• Mind Ripper (88 Films) Blu-ray Review

    Released by: 88 Films
    Released on: June 25th, 2018.
    Director: Joe Gayton
    Cast: Lance Henriksen, Claire Stansfield, John Diehl, Gregory Sporleder, Claire Stansfield, Dan Bloom
    Year: 1995
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    Mind Ripper - Movie Review:

    Originally intended to be the third film in the two film The Hills Have Eyes franchise, Joe Gayton’s 1995 film Mind Ripper (which was produced by Wes Craven) takes us out into the middle of the desolate Mojave Desert where a scientist named Stockton (Lance Henriksen) has developed a virus capable of regeneration human cells. He and his team - Alex (John Diehl), Joanne (Claire Stansfield), Rob (Gregory Sporleder), Frank (Peter Shepherd) and Larry (John Apicella) – decide that they’re going to use a hiker dubbed Thor (Dan Blom), who they found injured near their compound, to experiment on. No one will miss him and being able to experiment on an actual more-or-less living human being will be a huge boon to their work.

    What could go wrong?

    A lot, actually. Thor starts looking like he’s not going to make it through, causing Stockton to take issue with all of this and walk away from the project while Alex keeps pushing things as far as he can. This has strange side effects on their human guinea pig, who starts to get larger and develop strange powers – which is a bad thing for all involved when he wakes up from the experiment and starts killing people. How did this happen? Well, Alex is a bit of an asshole and he’s been doing secret work on Thor without anyone else’s knowledge. It’s this work that seems to be responsible for turning Thor from a mild-mannered hiker into a behemoth of a killing machine – which is exactly what Alex had hoped for, as he know intends to sell Thor off to some sort of military-industrial complex related organization. When Thor, still mutating and periodically feeding off of peoples’ brains, escapes, Alex coerces the rest of the team into helping him track him down, Stockton takes his son Scott (Giovanni Ribisi), his daughter Wendy (Natasha Gregson Wagner) and her dopey boyfriend Mark (Adam Solomon) camping nearby…

    Mind Ripper doesn’t have much to do with the other two The Hills Have Eyes movies aside from a neat desert setting, so it would have been a sequel in name only, really, but fans of nineties-era straight to video b-horror pictures could do a lot worse than Mind Ripper. They could also do a lot better. The film isn’t terrible, but neither is it all that compelling. There’s some neat practical effects work on display in the last half of the film but the story by Jonathan Craven is reasonably predictable and the pacing from director Joe Gayton less than stellar. Still, the desert location gives the movie some welcome atmosphere and provides a scenic backdrop for all of this to play off of.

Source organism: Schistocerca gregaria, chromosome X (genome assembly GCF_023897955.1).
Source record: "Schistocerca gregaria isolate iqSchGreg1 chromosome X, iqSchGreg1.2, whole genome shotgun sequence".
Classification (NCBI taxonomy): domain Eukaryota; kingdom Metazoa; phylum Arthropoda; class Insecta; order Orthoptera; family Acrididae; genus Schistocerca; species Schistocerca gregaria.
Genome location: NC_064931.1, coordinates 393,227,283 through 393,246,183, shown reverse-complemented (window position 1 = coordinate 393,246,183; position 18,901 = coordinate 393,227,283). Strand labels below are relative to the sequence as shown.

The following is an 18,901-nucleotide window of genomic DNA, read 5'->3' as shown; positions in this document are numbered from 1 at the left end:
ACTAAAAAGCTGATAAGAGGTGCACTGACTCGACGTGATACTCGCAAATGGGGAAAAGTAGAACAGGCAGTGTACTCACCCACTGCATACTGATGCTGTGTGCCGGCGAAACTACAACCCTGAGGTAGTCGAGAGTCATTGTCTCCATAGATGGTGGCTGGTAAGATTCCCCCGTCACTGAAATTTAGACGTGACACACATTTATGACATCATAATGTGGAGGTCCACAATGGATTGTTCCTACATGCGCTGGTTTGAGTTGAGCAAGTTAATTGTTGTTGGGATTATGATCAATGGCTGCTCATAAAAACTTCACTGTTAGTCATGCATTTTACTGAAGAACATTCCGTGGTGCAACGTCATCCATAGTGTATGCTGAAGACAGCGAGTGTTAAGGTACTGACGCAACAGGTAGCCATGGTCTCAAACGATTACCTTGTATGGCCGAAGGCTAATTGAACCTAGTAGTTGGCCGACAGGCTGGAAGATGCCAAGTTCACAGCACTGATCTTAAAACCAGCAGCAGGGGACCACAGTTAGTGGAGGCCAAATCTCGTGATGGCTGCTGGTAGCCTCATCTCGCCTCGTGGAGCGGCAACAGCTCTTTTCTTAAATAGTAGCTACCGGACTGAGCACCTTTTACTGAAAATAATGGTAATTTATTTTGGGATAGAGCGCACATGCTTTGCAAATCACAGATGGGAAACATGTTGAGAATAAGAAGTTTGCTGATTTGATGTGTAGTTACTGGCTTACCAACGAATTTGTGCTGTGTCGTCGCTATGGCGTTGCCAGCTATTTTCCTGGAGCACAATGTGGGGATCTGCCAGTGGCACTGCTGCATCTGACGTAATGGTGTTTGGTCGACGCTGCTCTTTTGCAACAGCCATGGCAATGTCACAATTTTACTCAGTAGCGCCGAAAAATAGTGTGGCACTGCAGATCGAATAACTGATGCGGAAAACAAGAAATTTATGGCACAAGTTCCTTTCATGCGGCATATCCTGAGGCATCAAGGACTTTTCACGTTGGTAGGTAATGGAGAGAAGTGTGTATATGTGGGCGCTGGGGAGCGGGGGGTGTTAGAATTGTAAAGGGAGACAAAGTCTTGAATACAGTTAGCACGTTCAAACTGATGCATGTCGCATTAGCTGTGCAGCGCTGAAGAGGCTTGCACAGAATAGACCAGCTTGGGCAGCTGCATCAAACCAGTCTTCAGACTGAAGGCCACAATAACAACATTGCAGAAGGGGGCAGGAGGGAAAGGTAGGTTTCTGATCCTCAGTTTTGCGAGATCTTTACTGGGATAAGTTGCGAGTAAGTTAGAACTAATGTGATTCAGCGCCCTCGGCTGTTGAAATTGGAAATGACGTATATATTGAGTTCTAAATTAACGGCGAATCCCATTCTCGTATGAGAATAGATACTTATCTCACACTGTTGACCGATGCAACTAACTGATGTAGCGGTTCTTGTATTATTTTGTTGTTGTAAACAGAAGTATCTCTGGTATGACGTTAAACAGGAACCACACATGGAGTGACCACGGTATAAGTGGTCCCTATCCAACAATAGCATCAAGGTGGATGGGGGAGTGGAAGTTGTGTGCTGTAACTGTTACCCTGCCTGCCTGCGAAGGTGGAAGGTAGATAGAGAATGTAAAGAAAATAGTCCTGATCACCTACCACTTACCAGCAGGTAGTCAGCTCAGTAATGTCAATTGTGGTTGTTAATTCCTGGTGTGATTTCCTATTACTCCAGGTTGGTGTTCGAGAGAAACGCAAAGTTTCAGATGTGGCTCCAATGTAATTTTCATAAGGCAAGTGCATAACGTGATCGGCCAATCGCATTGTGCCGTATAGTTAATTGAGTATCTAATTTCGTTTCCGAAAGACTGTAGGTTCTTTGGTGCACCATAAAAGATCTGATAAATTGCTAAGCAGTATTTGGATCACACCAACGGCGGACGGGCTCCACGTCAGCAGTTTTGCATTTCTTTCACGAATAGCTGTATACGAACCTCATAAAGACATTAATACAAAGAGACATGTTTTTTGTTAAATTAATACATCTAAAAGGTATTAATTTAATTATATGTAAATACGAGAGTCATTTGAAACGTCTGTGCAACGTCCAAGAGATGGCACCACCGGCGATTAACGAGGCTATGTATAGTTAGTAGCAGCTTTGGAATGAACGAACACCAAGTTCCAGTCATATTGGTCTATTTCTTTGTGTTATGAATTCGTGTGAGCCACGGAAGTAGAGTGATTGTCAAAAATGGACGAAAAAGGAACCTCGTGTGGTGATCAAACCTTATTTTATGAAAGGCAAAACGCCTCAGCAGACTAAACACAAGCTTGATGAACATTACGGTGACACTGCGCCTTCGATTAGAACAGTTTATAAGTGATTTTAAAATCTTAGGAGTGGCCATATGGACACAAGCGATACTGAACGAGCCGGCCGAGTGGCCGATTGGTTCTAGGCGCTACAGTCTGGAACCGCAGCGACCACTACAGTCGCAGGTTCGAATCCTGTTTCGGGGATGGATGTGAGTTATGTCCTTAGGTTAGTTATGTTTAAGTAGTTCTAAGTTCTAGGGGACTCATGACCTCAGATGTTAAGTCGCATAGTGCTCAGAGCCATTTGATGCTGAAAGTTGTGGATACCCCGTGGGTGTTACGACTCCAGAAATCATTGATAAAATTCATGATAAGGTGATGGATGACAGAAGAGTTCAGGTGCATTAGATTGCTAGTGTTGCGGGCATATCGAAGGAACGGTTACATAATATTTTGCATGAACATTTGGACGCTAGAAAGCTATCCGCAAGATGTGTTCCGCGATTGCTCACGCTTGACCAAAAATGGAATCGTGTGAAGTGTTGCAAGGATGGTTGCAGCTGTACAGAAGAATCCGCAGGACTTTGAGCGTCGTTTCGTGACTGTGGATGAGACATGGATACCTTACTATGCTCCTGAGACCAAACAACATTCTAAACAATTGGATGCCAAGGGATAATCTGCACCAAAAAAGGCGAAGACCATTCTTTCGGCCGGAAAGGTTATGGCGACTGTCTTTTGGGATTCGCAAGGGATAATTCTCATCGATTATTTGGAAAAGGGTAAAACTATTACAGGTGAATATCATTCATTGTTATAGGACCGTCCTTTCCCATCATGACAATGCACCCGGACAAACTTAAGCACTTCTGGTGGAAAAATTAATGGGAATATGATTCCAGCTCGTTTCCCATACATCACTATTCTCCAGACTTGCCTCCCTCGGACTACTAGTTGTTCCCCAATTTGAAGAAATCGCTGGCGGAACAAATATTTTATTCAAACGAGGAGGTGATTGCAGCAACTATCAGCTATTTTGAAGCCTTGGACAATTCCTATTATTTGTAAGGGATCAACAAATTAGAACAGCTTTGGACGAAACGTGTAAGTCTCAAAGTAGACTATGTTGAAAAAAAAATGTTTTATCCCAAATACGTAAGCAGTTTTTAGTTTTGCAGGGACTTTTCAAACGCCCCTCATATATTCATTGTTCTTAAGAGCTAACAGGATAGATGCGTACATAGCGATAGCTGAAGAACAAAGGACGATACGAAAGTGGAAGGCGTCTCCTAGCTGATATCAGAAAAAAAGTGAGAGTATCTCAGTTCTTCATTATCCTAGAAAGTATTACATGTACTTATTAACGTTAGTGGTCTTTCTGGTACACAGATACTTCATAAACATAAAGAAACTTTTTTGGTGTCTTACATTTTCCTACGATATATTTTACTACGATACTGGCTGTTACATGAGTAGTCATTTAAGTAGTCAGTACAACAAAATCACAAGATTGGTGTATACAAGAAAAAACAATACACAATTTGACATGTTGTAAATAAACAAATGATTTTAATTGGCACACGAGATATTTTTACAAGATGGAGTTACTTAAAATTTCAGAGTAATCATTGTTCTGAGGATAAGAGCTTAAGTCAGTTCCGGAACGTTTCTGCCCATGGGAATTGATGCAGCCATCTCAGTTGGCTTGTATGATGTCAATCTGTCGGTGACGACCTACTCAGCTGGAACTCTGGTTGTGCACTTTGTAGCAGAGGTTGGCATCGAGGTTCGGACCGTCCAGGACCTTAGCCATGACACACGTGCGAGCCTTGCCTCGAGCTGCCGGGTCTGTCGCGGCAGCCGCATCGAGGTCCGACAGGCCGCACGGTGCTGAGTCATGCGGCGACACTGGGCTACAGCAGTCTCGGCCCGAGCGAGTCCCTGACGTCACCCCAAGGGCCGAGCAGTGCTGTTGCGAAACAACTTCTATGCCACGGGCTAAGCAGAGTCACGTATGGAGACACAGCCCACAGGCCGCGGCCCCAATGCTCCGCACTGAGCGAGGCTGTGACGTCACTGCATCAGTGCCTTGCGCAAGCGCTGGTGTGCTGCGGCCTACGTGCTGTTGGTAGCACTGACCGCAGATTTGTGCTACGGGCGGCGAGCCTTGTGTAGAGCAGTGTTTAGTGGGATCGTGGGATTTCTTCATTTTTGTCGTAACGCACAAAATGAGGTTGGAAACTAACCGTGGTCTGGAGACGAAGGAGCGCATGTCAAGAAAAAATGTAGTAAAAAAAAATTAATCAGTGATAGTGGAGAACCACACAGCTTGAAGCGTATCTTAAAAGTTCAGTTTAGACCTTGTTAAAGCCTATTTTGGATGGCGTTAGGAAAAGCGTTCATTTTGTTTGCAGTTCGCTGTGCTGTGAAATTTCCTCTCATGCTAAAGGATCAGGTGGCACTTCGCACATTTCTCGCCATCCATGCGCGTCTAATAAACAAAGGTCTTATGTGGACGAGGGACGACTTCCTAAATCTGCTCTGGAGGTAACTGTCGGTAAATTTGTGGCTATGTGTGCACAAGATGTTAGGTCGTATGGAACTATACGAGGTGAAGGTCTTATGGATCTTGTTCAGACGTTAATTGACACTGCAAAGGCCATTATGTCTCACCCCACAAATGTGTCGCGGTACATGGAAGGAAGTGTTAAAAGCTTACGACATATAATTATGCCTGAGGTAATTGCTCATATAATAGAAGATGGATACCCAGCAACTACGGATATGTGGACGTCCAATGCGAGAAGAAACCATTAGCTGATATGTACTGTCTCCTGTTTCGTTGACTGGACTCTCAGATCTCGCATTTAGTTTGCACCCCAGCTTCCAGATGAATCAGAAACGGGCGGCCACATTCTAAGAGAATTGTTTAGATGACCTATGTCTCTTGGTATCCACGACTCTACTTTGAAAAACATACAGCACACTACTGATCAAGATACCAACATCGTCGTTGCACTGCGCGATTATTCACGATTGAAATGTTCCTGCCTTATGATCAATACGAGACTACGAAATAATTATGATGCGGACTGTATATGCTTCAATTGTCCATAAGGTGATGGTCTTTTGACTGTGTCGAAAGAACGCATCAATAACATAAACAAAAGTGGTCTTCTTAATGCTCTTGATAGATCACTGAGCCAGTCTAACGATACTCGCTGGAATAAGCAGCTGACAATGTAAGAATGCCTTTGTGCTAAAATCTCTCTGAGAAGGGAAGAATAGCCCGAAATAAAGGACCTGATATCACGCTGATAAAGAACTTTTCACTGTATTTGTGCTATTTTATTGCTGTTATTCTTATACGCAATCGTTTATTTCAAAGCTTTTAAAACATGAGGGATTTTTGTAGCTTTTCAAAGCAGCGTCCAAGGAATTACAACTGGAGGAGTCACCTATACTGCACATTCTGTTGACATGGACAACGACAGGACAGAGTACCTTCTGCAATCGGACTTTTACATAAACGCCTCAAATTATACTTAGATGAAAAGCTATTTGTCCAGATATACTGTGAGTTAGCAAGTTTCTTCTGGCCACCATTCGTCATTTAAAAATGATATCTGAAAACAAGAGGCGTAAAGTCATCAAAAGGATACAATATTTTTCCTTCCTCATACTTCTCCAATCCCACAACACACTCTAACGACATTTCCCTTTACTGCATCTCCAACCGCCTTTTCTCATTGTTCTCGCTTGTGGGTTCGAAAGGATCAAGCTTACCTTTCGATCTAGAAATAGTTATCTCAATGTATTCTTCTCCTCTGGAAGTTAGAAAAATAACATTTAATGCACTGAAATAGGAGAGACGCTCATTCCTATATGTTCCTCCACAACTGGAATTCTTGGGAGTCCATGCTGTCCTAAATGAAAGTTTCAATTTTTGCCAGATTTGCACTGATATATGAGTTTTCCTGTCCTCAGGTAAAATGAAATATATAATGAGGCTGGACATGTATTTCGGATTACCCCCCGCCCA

As to the cast? Well, it’s amusing to see John Diehl and a young Giovanni Ribisi pop up here but the one that stands out the most is, probably not to anyone’s surprise, Lance Henriksen. He isn’t really stretching much as an actor here but his screen presence is, as always, an important part of what he’s able to bring to the picture and he’s fun to watch in his role.

    Mind Ripper - Blu-ray Review:

    Mind Ripper arrives on Blu-ray framed at 1.78.1 widescreen in an AVC encoded 1080p high definition presentation. Transferred from the original negative according to the packaging, the image here is fine, if not mind-blowing. It’s soft in spots, likely due to how it was shot and lit, but detail handily advances over what DVD could have provided. Color reproduction looks good, never oversaturated or artificially boosted, while skin tones look lifelike and natural. There’s little in the way of print damage aside from some small white specks now and again. Black levels are solid and there are no noticeable issues with compression artifacts, edge enhancement or noise reduction issues.

    The English language DTS-HD 2.0 Master Audio track is fine. Optional subtitles are provided in English only. No issues here. The dialogue is easy to understand and the levels are well-balanced. The track is free of any hiss or distortion and the synth-score, as goofy as it is, sounds decent enough.

    The biggest extra on the disc is the thirty-nine-minute featurette Stories From The Outpost, which is an exclusive interview with producer/writer, Jonathan Craven. He talks about getting his start in the business, getting to work on Nightmare Café after his father successfully brought MGM onboard to produce, and how he came to write and produce Mind Ripper and how it started out as a third The Hills Have Eyes film before kind of shuffling off into its own territory. It’s a good piece and it delivers some welcome background information on the film.

    Outside of that the disc also includes the film’s original trailer, menus and chapter selection. It comes packaged with some nice reversible cover art and, if you order direct from 88 Films, a nice slipcover as well. The US release from Code Red had only a trailer on it, so this UK release gets some bonus points for including the interview piece.

    Mind Ripper - The Final Word:

    Mind Ripper is pretty middle of the road stuff but it has its moments and those of us who find Lance Henriksen eminently watchable in everything he does can appreciate this picture for giving him a sizeable role despite the movie’s many and obvious shortcomings. 88 Films has given the picture a solid Blu-ray release and the interview with Craven adds some context and background information on the picture that fans should find quite interesting.

    Click on the images below for full sized Mind Ripper Blu-ray screen caps!